is expected.  The latest GEFS has PWATS 1 to 2 standard deviations
above normal south and east of Albany. Some periods of heavier rain
will be possible.  Total rainfall Sun-Sun night could exceed an inch
again...especially south and east of the Greater Capital Region.
Highs are expected to be below normal on Sunday with mid and upper
70s in the lower elevations...and upper 60s to lower 70s over the
mtns.  Lows Sunday night will vary from mid and upper 50s over the
higher terrain to lower to mid 60s over the valleys.

Monday-Monday night...The cyclone scoots east of New England by
daybreak with just some lingering showers mainly east of the
Taconics associated with the mid and upper level deformation zone.
The 500 hPa trough axis lingers over the fcst area...and in the weak
cyclonic flow some isolated to scattered showers...and isolated
thunderstorms will be possible.  The coverage will possibly be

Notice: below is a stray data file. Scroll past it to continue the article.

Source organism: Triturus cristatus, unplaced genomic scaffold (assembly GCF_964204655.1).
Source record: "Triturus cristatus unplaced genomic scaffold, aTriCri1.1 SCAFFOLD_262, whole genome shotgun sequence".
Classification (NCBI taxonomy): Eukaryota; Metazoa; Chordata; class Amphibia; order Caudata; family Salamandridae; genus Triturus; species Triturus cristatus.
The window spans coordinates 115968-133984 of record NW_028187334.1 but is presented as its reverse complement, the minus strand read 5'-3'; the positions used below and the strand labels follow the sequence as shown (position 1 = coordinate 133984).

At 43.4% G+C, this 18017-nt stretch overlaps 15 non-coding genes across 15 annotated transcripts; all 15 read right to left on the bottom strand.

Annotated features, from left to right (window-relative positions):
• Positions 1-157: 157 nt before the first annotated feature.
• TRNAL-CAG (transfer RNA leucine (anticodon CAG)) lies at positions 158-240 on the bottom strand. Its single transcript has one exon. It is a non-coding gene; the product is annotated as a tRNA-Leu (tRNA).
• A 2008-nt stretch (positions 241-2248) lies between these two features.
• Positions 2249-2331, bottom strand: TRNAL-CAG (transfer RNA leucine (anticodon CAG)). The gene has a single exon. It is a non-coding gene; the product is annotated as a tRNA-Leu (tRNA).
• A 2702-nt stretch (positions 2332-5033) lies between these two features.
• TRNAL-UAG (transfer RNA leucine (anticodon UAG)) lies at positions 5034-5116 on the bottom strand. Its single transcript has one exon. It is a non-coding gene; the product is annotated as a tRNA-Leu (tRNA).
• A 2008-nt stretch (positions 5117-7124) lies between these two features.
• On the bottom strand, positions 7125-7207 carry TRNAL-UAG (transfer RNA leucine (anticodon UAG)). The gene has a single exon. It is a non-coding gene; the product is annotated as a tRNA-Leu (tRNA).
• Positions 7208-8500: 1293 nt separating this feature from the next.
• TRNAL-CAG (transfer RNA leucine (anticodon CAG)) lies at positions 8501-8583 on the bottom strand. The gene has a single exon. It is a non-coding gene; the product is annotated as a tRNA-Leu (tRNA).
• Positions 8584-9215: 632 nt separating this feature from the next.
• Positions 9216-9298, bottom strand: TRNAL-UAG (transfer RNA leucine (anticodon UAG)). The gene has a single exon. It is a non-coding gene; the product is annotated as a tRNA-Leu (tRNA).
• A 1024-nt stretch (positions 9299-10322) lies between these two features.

greater east of the Hudson River Valley.  The GFS has H850 temps in
the +13C to +15C range with lingering clouds.  Highs will generally
be in the upper 70s to lower 80s in the major valleys...and lower to
mid 70s over the mountains.  The showers shrivel up Mon night with
the loss of the diurnal high pressure builds in from
the Great Lakes Region over NY and New England. Lows will be similar
to the previous night with mid 50s to lower 60s over the fcst area.

Tuesday-Wednesday...We agree with WPC that high pressure is expected
to settled over NY and New England with partly to mostly sunny and
dry weather by TUE.  Temps rebound back to seasonal levels with mid
70s to mid 80s over the fcst area due to the strong subsidence from
the ridge.  Another weak disturbance may approach from the south and
west late WED with an isolated shower/tstm...but the latest ECMWF
continues to have H500 ridging building in over the Northeast with
dry weather persisting.  The ridging aloft coupled with low-level